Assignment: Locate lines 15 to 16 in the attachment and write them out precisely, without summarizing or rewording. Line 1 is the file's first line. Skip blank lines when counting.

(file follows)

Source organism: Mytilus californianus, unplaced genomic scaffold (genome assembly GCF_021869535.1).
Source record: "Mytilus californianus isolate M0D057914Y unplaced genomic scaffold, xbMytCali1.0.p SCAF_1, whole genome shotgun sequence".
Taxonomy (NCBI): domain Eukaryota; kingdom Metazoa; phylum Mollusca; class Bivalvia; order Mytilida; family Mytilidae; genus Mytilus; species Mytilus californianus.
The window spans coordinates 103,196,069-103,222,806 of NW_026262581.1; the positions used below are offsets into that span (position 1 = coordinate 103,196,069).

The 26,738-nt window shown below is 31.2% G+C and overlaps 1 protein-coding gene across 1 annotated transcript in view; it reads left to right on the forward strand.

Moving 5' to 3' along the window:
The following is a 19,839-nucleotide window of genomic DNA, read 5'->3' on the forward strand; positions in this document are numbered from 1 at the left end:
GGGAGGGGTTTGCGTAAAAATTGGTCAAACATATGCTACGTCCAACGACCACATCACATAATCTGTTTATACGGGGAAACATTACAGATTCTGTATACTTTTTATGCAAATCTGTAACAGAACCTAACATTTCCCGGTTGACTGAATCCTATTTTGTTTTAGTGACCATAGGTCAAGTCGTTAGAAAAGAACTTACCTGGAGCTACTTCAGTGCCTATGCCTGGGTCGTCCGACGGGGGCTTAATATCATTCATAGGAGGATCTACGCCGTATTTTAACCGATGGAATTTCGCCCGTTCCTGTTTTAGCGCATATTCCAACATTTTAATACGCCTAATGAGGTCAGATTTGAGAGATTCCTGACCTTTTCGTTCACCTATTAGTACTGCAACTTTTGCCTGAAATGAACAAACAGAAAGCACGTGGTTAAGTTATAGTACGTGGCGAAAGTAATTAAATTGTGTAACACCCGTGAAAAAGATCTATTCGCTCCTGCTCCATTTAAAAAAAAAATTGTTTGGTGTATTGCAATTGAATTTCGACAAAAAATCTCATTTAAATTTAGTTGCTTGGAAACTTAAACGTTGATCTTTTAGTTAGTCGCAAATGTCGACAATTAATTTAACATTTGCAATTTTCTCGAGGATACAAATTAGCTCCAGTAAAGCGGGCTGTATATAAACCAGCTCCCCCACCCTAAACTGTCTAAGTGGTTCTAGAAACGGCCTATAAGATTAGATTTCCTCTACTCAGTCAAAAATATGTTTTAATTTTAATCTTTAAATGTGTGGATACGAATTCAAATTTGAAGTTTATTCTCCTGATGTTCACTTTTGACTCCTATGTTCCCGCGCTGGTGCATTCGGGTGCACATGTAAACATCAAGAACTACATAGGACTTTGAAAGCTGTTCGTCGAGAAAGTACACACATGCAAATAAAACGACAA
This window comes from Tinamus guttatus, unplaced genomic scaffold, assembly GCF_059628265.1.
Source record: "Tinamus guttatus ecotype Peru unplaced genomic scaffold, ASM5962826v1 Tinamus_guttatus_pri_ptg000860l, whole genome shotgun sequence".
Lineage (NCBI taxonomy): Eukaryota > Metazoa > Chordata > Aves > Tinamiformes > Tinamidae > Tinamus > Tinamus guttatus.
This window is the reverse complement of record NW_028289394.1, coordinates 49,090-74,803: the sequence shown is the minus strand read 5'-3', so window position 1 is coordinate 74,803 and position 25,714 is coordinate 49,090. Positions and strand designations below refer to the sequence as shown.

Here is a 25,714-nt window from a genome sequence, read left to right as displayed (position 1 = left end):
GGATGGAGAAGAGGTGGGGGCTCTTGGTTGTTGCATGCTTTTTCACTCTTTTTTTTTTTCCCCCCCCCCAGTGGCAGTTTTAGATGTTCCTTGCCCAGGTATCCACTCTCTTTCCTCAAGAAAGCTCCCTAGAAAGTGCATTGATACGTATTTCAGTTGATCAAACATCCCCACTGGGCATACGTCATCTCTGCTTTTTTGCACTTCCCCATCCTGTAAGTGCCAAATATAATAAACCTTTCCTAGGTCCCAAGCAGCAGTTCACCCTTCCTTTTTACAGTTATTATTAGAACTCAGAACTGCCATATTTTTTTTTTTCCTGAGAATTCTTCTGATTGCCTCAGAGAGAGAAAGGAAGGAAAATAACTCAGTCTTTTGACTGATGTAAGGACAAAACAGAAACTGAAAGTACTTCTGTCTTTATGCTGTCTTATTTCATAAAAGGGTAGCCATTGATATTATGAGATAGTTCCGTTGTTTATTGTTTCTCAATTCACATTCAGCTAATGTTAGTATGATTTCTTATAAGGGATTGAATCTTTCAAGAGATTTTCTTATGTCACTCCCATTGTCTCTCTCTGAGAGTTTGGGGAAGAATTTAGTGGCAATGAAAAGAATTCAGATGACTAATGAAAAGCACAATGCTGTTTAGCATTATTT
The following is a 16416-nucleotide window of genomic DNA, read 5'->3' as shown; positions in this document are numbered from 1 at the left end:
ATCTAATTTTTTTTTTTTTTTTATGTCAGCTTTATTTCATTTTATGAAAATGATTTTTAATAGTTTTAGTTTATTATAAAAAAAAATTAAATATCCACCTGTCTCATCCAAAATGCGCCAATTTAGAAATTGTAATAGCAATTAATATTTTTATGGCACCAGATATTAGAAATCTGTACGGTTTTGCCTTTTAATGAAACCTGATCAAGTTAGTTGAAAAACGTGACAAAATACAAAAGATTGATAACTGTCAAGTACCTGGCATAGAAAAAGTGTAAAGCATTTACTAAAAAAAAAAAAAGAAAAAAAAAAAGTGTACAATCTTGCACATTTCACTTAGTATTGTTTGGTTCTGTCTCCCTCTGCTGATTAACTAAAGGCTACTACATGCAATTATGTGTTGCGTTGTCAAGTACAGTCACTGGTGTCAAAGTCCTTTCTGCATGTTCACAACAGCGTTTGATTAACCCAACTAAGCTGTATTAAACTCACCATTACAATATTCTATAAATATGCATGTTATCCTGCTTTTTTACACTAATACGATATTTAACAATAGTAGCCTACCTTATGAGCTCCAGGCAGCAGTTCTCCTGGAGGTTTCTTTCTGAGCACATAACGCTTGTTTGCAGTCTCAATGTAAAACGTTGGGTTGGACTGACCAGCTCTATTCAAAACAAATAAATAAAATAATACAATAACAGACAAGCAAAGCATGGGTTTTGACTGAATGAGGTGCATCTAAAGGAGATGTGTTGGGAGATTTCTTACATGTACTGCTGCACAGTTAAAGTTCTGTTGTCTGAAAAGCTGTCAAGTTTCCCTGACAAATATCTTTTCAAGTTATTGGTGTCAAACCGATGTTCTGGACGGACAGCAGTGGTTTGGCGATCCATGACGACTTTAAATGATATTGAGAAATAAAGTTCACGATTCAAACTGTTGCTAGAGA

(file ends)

The following is a 16416-nucleotide window of genomic DNA, read 5'->3' as shown; positions in this document are numbered from 1 at the left end:
ATCTAATTTTTTTTTTTTTTTTATGTCAGCTTTATTTCATTTTATGAAAATGATTTTTAATAGTTTTAGTTTATTATAAAAAAAAATTAAATATCCACCTGTCTCATCCAAAATGCGCCAATTTAGAAATTGTAATAGCAATTAATATTTTTATGGCACCAGATATTAGAAATCTGTACGGTTTTGCCTTTTAATGAAACCTGATCAAGTTAGTTGAAAAACGTGACAAAATACAAAAGATTGATAACTGTCAAGTACCTGGCATAGAAAAAGTGTAAAGCATTTACTAAAAAAAAAAAAAGAAAAAAAAAAAGTGTACAATCTTGCACATTTCACTTAGTATTGTTTGGTTCTGTCTCCCTCTGCTGATTAACTAAAGGCTACTACATGCAATTATGTGTTGCGTTGTCAAGTACAGTCACTGGTGTCAAAGTCCTTTCTGCATGTTCACAACAGCGTTTGATTAACCCAACTAAGCTGTATTAAACTCACCATTACAATATTCTATAAATATGCATGTTATCCTGCTTTTTTACACTAATACGATATTTAACAATAGTAGCCTACCTTATGAGCTCCAGGCAGCAGTTCTCCTGGAGGTTTCTTTCTGAGCACATAACGCTTGTTTGCAGTCTCAATGTAAAACGTTGGGTTGGACTGACCAGCTCTATTCAAAACAAATAAATAAAATAATACAATAACAGACAAGCAAAGCATGGGTTTTGACTGAATGAGGTGCATCTAAAGGAGATGTGTTGGGAGATTTCTTACATGTACTGCTGCACAGTTAAAGTTCTGTTGTCTGAAAAGCTGTCAAGTTTCCCTGACAAATATCTTTTCAAGTTATTGGTGTCAAACCGATGTTCTGGACGGACAGCAGTGGTTTGGCGATCCATGACGACTTTAAATGATATTGAGAAATAAAGTTCACGATTCAAACTGTTGCTAGAGA